Gem Reports and Labs

When working with coloured gemstones and diamonds, today more than ever, it is important to be able to have the stones independently evaluated. Here is where the Principally to tell you if the stones have undergone any treatments that may affect their value. Naturally, as a jeweller or a retailer, one must protect against fraud and maintain a high quality stock. Consumers also frequently demand certificates and lab verifications of value points on stones, especially for larger or more expensive pieces. Thus, familiarity with the major laboratories and certificates issued is key for success.

Laboratories generally use their own proprietary methods to evaluate stones. Some discrepancies do exist between lab ratings, especially on fine colour evaluation work. However, the top seven laboratories worldwide are currently in partnership on a Laboratory Manual Harmonisation Committee (LMHC), which aims to reduce differences and move toward a true international standard. These laboratories are:

- the CGL Laboratory, located in Tokyo, Nagoya, Osaka, Fukuoka & Kofu in Japan.

- the CISGEM Laboratory, located in Milan, Italy.

- the DSEF German Gem Lab, located in Idar Oberstein, Germany.

- the GIA Laboratory with 3 locations: Two in the USA (Carlsbad and New York) and one in Bangkok, Thailand.

- the GIT-Gem Testing Laboratory, located in Bangkok, Thailand.

- the Gübelin Gem Lab Ltd., located in Lucerne, Switzerland.

- the Swiss Gemmological Institute - SSEF, located in Basel, Switzerland.

The International Gemmological Institute (IGI) is another well-reputed independent evaluator for diamonds and the Gem Research Swisslab (GRS) for coloured gemstones are not affiliated with this group, but held in high esteem like Gübelin for definitive judgements.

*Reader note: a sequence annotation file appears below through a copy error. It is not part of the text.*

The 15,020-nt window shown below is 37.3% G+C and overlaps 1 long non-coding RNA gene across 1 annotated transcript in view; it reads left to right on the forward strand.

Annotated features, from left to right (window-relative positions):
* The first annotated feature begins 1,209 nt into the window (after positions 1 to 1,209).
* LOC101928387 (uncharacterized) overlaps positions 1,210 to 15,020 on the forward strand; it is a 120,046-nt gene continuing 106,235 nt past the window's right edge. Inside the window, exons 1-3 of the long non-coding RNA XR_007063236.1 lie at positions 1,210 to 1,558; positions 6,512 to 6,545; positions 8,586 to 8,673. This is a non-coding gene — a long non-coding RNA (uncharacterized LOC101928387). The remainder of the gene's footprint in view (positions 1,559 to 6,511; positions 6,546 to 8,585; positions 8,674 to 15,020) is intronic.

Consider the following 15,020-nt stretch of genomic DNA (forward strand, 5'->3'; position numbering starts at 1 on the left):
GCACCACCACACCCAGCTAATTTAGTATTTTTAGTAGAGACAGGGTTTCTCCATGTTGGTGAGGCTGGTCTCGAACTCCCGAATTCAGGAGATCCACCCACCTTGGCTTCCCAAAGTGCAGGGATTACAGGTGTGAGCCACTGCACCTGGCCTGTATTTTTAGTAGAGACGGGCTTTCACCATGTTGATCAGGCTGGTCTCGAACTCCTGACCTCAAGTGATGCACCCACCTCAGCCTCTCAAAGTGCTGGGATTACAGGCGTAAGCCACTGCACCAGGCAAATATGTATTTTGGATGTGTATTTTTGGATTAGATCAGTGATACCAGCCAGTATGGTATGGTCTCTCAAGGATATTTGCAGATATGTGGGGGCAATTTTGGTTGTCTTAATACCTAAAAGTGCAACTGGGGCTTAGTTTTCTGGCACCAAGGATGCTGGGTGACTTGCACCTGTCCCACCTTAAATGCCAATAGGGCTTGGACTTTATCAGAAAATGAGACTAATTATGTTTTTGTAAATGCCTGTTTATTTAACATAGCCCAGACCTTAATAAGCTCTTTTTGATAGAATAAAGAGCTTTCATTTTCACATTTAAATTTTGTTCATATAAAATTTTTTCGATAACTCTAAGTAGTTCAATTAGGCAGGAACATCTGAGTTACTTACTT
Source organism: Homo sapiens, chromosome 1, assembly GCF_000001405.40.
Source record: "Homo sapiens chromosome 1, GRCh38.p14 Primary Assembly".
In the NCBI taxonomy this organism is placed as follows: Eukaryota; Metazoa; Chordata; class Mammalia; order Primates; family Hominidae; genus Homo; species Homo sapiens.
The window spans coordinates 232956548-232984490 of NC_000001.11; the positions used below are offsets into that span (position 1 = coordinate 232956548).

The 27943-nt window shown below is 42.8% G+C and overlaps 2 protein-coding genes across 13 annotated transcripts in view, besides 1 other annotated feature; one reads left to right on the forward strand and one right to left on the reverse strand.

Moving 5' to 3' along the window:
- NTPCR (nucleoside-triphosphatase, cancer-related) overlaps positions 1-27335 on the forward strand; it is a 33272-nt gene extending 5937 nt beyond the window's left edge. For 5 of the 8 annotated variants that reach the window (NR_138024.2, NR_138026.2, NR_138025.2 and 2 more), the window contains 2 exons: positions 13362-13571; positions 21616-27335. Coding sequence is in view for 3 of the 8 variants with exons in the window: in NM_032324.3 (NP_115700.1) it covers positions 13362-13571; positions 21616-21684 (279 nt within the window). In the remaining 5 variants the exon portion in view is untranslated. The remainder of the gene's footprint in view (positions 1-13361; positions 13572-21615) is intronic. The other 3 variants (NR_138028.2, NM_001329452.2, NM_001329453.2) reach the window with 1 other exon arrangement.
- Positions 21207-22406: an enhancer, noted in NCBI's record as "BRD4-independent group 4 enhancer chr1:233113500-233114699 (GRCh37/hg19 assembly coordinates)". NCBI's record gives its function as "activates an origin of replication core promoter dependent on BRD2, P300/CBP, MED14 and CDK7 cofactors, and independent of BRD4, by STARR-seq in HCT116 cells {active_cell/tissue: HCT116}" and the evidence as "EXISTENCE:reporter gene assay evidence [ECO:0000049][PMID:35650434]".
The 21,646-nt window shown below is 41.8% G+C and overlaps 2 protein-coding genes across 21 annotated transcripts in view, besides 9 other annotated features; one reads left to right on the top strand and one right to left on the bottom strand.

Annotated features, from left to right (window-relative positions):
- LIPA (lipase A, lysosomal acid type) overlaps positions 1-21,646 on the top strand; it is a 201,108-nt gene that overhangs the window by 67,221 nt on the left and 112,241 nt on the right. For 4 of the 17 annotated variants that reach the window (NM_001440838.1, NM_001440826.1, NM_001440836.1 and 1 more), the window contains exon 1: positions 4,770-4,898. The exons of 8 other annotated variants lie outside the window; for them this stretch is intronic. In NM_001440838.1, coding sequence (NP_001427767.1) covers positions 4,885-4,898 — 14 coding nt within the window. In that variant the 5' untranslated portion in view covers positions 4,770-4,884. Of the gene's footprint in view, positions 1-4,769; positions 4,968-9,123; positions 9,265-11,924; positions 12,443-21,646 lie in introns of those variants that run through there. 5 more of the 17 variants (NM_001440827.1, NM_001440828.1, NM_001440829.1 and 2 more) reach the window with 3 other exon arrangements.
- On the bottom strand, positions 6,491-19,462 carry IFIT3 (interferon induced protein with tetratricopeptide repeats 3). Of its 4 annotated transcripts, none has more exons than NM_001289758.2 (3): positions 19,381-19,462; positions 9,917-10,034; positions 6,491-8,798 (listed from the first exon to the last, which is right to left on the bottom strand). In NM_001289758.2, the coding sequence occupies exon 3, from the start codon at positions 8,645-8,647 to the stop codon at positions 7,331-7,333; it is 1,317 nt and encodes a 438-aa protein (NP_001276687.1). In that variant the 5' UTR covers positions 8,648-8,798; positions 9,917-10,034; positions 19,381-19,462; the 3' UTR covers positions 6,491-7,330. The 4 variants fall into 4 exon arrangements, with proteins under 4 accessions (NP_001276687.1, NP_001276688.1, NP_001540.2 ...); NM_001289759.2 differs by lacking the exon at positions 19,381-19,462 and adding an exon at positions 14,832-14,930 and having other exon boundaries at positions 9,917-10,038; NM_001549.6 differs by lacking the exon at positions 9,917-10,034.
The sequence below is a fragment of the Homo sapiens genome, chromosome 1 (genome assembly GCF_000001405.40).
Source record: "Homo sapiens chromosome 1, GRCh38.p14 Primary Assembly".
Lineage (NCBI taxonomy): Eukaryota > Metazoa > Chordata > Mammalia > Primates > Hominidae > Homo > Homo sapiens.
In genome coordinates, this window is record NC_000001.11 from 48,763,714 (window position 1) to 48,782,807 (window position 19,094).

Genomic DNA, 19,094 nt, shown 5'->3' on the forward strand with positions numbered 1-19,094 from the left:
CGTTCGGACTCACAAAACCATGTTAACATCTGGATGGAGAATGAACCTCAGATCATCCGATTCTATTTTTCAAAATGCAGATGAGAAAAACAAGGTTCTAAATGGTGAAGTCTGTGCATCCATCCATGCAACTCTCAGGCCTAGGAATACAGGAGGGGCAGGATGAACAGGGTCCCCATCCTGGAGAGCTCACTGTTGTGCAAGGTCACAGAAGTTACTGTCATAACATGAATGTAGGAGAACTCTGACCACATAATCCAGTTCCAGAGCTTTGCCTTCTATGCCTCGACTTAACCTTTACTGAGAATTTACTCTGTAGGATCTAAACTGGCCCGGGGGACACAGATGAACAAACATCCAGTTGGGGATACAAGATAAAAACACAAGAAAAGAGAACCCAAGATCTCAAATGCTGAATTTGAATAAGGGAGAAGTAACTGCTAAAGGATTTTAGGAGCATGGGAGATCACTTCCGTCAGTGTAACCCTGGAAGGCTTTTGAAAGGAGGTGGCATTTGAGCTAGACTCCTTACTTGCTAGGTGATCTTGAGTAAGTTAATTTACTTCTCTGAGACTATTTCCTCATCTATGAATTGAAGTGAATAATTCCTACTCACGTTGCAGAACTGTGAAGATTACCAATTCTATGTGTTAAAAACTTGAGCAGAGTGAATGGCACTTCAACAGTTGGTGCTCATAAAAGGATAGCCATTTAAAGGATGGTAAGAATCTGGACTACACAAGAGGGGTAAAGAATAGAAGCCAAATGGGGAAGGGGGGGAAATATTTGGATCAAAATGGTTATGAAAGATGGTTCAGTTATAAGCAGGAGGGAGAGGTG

Which Labs to Use

For Diamond Certificates

In terms of reporting, for coloured diamonds and white diamonds alike, there is one main laboratory that issues reports on over 95% of the world's certificated diamonds and that is the GIA. The other labs commonly in use for diamonds and coloured diamonds are IGI and once common, but less so now, HRD of Antwerp. The Argyle Diamond Mine issue a certificate of authenticity on Argyle pink diamonds to show their origins are bonafide (there is an additional premium for pink diamonds with an Argyle certificates). Their main job is essentially threefold for a coloured diamond. The first is to tell you if it is natural or treated, the second is to offer you a colour description and the third is to give you a clarity description.

There are two main reports which can be issued following an evaluation of a stone by a laboratory. "Colour Only" merely evaluates the tones and strength of the colour, or a full report which adds clarity and cut grading.

For Gemstone Certificates

For gemstones it is slightly different. Most of the testing falls to the Swiss who have made a name for themselves in this field.

The main labs to consider here are GRS certificates, by far the biggest and most commercial; Gubelin, essential for very high value stones; SSEF, good for emeralds; AGL and GIA essential for the United States. There are lots more local laboratories, that can generally tell you whether a stone is treated or not and might have an opinion on the origin of a gemstone, but any stone over a certain value will need to be accompanied by one or more of the labs listed above.

Whilst cut is secondary in a gemstone, the purpose of a Gemstone report is to tell you

a. where the stone is from

b. what treatment it has undergone, and

c. offer a colour description

There are now a few colour descriptions for coloured stones that will enhance the value of a stone dramatically. They are 'Pigeon's Blood' and 'Vivid Red' for certificated rubies, and 'Vivid Royal Blue' and to some extent 'Cornflower Blue' for sapphires. For Emeralds it's the presence of oils, or lack of, that will have a big influence on price, especially for Colombian stones

Lotus Gemology's ruby and sapphire color types. Photo Credit:

You should be aware that different laboratories can offer different opinions about the same stone, especially when it comes to Origin. The key term here is opinon and that's the term they hide behind when they make mistakes. Armed with a little more knowledge, the next engagement ring you sell might be a with a certificated stone.